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In addition to the ratios, the absolute numbers of donor CD4+CD45RBhigh lymphocytes and Treg in RAG−/− recipients were analyzed. In the absence of Treg, CD4+CD45RBhigh T cells accumulated in all recipient sites analyzed (Table I). As might be expected, this accumulation was especially evident in the large intestinal lamina propria, where the bacterial antigenic load is greatest and inflammation was pronounced. When either β7+/+ or β7−/−CD4+CD25+ Treg were cotransferred, there was no difference in the accumulation of CD4+CD45RBhigh T cells in lymph nodes and an ∼2-fold decrease in the spleen. The presence of Treg had the greatest impact, however, on CD4+CD45RBhigh T cell accumulation in the large intestine. In the lamina propria, CD4+CD45RBhigh T cell numbers were 7.9- to 4.3-fold reduced in recipients of β7+/+ and β7−/− CD4+CD25+ Treg, respectively, compared with recipients without Treg (Table I). A similar reduction in donor-derived CD4+CD45RBhigh T cells was observed in the epithelium.

Table I.

Number of CD4+CD45RBhigh pathogenic T cells (TCRβ+CD45.1+)a

Donor CellsCD4+CD45RBhighCD4+CD45RBhigh + β7+/+ CD25+CD4+CD45RBhigh + β7−/−CD25+
Spleen 19 ± 7 × 105 7.2 ± 2.7 × 105 9.6 ± 5.7 × 105 
PLN 11 ± 5 × 105 7.2 ± 1.1 × 105 6.9 ± 1.6 × 105 
MLN 10 ± 4 × 105 9.3 ± 2.1 × 105 15 ± 5 × 105 
LIEL 2 ± 1 × 105 0.3 ± 0.1 × 105 0.6 ± 0.2 × 105 
LLPL 23 ± 13 × 105 2.9 ± 0.6 × 105 5.4 ± 0.8 × 105 
Donor CellsCD4+CD45RBhighCD4+CD45RBhigh + β7+/+ CD25+CD4+CD45RBhigh + β7−/−CD25+
Spleen 19 ± 7 × 105 7.2 ± 2.7 × 105 9.6 ± 5.7 × 105 
PLN 11 ± 5 × 105 7.2 ± 1.1 × 105 6.9 ± 1.6 × 105 
MLN 10 ± 4 × 105 9.3 ± 2.1 × 105 15 ± 5 × 105 
LIEL 2 ± 1 × 105 0.3 ± 0.1 × 105 0.6 ± 0.2 × 105 
LLPL 23 ± 13 × 105 2.9 ± 0.6 × 105 5.4 ± 0.8 × 105 
a

CD45.1+RAG2−/− mice were transplanted with CD4+CD45RBhigh T cells alone (left column) or in combination with either 1 × 105 β7+/+CD4+CD25+ Treg (middle column) or β7−/−CD4+CD25+Treg (right column), and upon sacrifice total cell numbers were counted from the indicated organs and multiplied by the percentage of TCRβ+CD45.1+ cells to provide absolute cell numbers of donor CD4+CD45RBhighT cells progeny. Results shown are from one representative experiment (three to four mice per group).

A hallmark of the transfer model of colitis is secretion of IFN-γ and TNF-α by donor lymphocytes in the lamina propria (22). Consistent with this, LLPL derived from recipient mice injected with CD4+CD45RBhigh T cells secreted 36.4 ± 8.5 (SEM) ng/ml IFN-γ upon in vitro restimulation with anti-CD3ε mAb. LLPL cytokine production was decreased to 1.7 ± 0.3 ng/ml when the recipients had received a 5:1 ratio of CD4+CD45RBhigh T cells:β7+/+ Treg. β7−/− Treg had a similar effect, with 1.4 ± 0.3 ng/ml IFN-γ released. This was confirmed by intracellular cytokine staining of anti-CD3-stimulated LIEL or LLPL from the recipients. Cotransfer of either β7+/+ or β7−/−CD4+CD25+ Treg greatly reduced the percentage of progeny of the donor CD4+CD45RBhigh T cells that produced IFN-γ (Fig. 3), while no intracellular IL-4 was detected. Cotransfer of β7+/+ or β7−/−CD4+CD25+ Treg also led to a decreased percentage of LIEL that could be stimulated to produce TNF, but there was no decrease in the percentage of TNF producing LLPL or cells from MLN (data not shown). Since the absolute number of donor T cells in the large intestine was markedly decreased (Table I), however, the absolute number of TNF-producing cells in the intestine was correspondingly decreased.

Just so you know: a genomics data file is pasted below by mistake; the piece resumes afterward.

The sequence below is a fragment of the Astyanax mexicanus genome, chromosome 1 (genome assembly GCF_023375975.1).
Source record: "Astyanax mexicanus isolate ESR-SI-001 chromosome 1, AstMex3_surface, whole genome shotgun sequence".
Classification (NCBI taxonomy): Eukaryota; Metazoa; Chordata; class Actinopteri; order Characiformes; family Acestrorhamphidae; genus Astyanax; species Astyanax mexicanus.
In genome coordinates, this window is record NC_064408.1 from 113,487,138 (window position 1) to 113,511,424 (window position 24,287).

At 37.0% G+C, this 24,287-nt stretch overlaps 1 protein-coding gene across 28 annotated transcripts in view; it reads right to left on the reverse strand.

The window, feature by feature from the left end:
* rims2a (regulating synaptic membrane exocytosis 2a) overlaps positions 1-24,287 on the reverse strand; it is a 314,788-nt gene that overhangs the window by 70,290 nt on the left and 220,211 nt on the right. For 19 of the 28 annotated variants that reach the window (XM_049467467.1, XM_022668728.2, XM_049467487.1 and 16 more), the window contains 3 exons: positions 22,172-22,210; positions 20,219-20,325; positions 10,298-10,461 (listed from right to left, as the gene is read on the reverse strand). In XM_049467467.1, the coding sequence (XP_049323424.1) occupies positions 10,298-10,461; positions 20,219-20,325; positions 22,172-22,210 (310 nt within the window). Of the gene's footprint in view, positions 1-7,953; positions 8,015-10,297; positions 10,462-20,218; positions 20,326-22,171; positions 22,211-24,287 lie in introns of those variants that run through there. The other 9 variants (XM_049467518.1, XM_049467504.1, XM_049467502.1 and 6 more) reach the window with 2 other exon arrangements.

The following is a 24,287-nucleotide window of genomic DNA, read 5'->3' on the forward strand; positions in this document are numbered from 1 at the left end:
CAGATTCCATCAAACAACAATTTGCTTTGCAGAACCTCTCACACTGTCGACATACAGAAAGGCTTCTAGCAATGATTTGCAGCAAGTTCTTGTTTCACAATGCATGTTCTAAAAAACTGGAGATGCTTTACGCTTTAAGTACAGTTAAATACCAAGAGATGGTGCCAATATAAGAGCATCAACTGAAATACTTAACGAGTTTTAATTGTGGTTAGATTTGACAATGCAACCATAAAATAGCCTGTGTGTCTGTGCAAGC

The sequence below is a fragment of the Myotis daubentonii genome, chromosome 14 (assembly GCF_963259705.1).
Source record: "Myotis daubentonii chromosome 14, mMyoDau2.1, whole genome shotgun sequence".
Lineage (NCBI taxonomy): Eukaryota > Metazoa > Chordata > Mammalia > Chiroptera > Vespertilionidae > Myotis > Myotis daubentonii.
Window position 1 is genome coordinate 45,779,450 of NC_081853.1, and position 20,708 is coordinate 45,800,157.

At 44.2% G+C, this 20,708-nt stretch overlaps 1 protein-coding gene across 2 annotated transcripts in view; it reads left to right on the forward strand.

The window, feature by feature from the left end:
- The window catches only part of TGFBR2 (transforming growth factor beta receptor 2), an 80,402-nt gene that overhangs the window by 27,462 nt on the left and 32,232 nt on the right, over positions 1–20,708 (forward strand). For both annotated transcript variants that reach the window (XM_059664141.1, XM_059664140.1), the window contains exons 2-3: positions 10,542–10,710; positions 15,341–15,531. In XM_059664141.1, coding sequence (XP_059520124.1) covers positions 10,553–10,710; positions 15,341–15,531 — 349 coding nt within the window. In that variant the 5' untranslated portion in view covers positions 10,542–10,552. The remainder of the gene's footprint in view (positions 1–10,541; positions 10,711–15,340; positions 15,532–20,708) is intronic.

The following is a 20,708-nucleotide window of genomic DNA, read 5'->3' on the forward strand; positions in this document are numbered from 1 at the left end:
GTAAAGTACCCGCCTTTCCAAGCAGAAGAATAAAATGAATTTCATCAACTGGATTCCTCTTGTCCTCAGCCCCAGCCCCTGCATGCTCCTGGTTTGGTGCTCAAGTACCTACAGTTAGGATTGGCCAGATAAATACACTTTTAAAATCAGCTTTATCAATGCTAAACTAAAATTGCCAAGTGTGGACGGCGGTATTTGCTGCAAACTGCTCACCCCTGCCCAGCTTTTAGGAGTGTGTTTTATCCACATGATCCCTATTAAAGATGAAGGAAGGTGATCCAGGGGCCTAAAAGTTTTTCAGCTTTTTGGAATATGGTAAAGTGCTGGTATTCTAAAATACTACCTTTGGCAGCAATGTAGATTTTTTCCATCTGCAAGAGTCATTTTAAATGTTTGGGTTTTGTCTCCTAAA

FIGURE 3.

Intestinal IFN-γ production is suppressed by β7−/− Treg. LLPL and LIEL were isolated from RAG−/− recipients of CD45.1+CD4+CD45RBhigh T cells alone or cotransferred with either β7+/+ or β7−/−CD4+CD25+ Treg 10–12 wk after reconstitution. The cells were stimulated in vitro with anti-CD3ε and analyzed for intracellular cytokine. Dot plots are gated on TCRβ+CD45.1+ cells and the numbers represent the percentage of positive cells in the indicated quadrants.

FIGURE 3.

Intestinal IFN-γ production is suppressed by β7−/− Treg. LLPL and LIEL were isolated from RAG−/− recipients of CD45.1+CD4+CD45RBhigh T cells alone or cotransferred with either β7+/+ or β7−/−CD4+CD25+ Treg 10–12 wk after reconstitution. The cells were stimulated in vitro with anti-CD3ε and analyzed for intracellular cytokine. Dot plots are gated on TCRβ+CD45.1+ cells and the numbers represent the percentage of positive cells in the indicated quadrants.

Close modal

The very low numbers of Treg in the intestine of protected RAG−/− recipient mice were not sufficient for purification and in vitro assay, although it remained possible that the few cells in the intestine were extremely potent. To address this issue, β7+/+ or β7−/− Treg were cotransferred with CD4+CD45RBhigh T cells into RAG−/− mice, and the combined total CD4+ LIEL and LLPL from the recipients were assessed for their ability to inhibit the proliferation of naïve CD4+CD45RBhigh cells from the spleen of wild-type mice (Fig. 4,a). As total CD4+ cells from the intestine of recipient mice were added to the naive spleen cells, the majority could not have been Treg. We reasoned, however, that if Treg acted locally to prevent inflammation, then in a 1/1 dilution in culture they still might be able to prevent proliferation in vitro. Intestinal T cells from mice cotransferred with β7+/+ Treg and CD4+CD45RBhigh T cells prevented the in vitro proliferation by CFSE-labeled, naive spleen cells (Fig. 4 b). In dramatic contrast, intestinal T cells obtained from mice that had been cotransferred with β7−/− Treg could not inhibit naive T cell proliferation in vitro. These data indicate that although β7+/+ Treg in the intestine contributed to ex vivo regulatory function, this activity was not a prerequisite for protection from colitis in vivo.